I was predominantly raised by my working mother. I have two protective older sisters. I have two beautiful young daughters. I have seen first-hand, every day of my life, proof of the fact that there is nothing that a man can do that a woman can’t. And as my wife often tells me, there are many things women actually do much better.
On the other hand, it is well documented that gender equality has failed to translate into Corporate America, especially at the C-suite level. The most recent census statistics released last September revealed that women’s earnings were 77 percent of men’s earnings in 2011 (a slight decrease from 77.4 percent in 2010). The National Women’s Law Center extended that figure over a longer period and found that a typical woman who worked full time, year round would earn $443,360 less in a 40-year period compared to a typical man due to the wage gap.
I like to think I don’t view people based on their gender, or make any judgments based on any other one single factor. But as I was looking through past issues of this magazine, it is hard to ignore that the vast majority of executives we profile, analysts we interview and promotions we announce are males.
However, as the article in this issue illustrates, there are some encouraging signs that progress is being made. Some of the industry’s top executives happen to be women, as were two recent NAREIT chairs.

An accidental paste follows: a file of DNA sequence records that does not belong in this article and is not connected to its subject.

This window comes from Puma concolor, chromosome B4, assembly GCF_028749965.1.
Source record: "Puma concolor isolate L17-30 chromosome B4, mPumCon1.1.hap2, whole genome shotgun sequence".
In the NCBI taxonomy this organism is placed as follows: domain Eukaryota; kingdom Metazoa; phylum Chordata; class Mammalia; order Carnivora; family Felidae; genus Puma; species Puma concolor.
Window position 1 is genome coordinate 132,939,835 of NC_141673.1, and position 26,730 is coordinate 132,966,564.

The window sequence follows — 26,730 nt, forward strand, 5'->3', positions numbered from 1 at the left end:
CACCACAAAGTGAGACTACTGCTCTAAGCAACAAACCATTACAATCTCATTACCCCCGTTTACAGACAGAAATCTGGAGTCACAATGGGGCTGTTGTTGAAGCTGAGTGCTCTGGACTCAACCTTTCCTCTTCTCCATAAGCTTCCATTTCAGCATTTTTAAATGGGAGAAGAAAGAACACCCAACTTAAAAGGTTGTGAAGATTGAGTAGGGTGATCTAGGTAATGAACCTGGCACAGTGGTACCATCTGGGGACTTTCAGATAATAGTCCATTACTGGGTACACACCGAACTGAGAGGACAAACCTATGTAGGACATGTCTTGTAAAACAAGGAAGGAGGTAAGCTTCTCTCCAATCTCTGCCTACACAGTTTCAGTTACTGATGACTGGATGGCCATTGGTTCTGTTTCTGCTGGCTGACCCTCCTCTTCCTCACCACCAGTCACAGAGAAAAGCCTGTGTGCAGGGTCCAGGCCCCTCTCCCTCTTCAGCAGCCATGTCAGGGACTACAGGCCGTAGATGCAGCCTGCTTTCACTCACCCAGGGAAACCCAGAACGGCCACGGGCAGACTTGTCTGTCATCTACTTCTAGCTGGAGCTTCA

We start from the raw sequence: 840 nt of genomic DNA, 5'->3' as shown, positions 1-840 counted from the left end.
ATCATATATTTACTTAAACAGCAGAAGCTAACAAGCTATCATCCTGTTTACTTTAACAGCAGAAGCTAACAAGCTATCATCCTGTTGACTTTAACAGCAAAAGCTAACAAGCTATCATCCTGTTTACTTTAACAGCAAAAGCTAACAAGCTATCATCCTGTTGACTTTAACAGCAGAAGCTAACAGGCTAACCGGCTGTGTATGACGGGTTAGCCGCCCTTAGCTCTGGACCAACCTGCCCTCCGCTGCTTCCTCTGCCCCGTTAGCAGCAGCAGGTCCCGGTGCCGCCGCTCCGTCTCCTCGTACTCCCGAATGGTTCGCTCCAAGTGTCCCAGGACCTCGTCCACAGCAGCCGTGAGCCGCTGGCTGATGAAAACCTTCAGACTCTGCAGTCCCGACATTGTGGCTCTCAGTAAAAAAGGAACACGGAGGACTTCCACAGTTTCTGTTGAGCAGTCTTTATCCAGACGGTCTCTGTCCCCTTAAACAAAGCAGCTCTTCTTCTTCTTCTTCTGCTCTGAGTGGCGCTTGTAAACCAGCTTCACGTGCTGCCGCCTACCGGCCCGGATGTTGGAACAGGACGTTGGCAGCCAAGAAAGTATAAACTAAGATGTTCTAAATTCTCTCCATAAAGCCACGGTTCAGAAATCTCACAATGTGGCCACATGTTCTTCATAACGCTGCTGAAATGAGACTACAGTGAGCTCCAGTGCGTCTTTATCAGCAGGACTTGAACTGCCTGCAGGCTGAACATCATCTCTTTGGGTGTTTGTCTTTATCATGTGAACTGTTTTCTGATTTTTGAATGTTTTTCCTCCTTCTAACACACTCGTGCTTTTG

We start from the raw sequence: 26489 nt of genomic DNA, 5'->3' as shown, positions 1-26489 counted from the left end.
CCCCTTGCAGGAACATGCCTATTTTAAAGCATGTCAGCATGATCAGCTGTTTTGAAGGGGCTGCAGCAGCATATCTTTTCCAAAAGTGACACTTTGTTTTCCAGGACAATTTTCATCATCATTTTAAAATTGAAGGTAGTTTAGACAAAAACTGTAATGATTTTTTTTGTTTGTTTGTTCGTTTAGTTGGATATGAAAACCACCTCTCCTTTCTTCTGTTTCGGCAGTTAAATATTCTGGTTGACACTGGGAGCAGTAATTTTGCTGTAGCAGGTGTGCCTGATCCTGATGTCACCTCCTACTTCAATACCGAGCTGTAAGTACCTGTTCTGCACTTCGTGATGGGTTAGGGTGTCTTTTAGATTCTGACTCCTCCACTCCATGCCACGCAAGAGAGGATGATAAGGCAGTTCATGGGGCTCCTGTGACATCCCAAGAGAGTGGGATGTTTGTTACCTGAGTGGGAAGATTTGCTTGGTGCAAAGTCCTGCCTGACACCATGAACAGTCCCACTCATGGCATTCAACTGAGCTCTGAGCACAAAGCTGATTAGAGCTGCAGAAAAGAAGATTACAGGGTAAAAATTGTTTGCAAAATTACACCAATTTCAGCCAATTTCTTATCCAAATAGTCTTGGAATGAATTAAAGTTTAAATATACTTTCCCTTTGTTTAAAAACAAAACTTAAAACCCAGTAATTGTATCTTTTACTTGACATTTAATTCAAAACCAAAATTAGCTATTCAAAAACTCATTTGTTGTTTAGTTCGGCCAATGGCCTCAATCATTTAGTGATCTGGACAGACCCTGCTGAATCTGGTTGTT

It is hard to ignore that the vast majority of executives we profile, analysts we interview and promotions we announce are males.
There is a similar refrain that emerges in the female REIT executives we interviewed for the article. They all believed in their abilities, were willing to take risks and didn’t buy in or accept any pre-conceived stereotypes about women in the workplace.
Lisa Payne, vice chairman and chief financial officer at Taubman Centers (NYSE: TCO), acknowledged the pay discrepancy that women—especially young women—often encounter. However, her advice was not to let it slow you down. “Don’t worry about titles and your first year’s compensation,” she said. “Worry about what your opportunity is and what your experience is going to be.”
And thanks to the paths being forged by female CEOs like Ventas’ (NYSE: VTR) Debra Cafaro and BRE Properties’ (NYSE: BRE) Connie Moore (among others), women entering the industry have shining examples to point to when shaping their own careers. Hopefully, by the time my girls enter the workforce, the only glass ceilings they will encounter will be skylights in their corner offices.
Editor in Chief